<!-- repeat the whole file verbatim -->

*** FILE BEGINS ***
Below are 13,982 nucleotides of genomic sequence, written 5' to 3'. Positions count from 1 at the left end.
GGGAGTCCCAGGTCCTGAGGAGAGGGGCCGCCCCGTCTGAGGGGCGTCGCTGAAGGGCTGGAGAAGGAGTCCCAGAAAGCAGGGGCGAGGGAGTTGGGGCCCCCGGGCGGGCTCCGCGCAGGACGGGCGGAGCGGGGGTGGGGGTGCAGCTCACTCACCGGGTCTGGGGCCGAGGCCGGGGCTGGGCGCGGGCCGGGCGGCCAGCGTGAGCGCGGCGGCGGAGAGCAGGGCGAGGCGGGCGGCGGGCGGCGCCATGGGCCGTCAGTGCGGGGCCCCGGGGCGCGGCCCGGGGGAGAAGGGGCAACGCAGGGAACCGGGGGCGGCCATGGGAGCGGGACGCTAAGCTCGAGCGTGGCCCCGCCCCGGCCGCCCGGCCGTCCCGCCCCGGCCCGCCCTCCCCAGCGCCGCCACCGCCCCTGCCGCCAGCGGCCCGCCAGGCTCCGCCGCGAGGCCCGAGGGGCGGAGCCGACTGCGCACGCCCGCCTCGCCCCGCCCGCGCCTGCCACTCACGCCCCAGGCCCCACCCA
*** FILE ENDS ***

Below are 13,982 nucleotides of genomic sequence, written 5' to 3'. Positions count from 1 at the left end.
GGGAGTCCCAGGTCCTGAGGAGAGGGGCCGCCCCGTCTGAGGGGCGTCGCTGAAGGGCTGGAGAAGGAGTCCCAGAAAGCAGGGGCGAGGGAGTTGGGGCCCCCGGGCGGGCTCCGCGCAGGACGGGCGGAGCGGGGGTGGGGGTGCAGCTCACTCACCGGGTCTGGGGCCGAGGCCGGGGCTGGGCGCGGGCCGGGCGGCCAGCGTGAGCGCGGCGGCGGAGAGCAGGGCGAGGCGGGCGGCGGGCGGCGCCATGGGCCGTCAGTGCGGGGCCCCGGGGCGCGGCCCGGGGGAGAAGGGGCAACGCAGGGAACCGGGGGCGGCCATGGGAGCGGGACGCTAAGCTCGAGCGTGGCCCCGCCCCGGCCGCCCGGCCGTCCCGCCCCGGCCCGCCCTCCCCAGCGCCGCCACCGCCCCTGCCGCCAGCGGCCCGCCAGGCTCCGCCGCGAGGCCCGAGGGGCGGAGCCGACTGCGCACGCCCGCCTCGCCCCGCCCGCGCCTGCCACTCACGCCCCAGGCCCCACCCA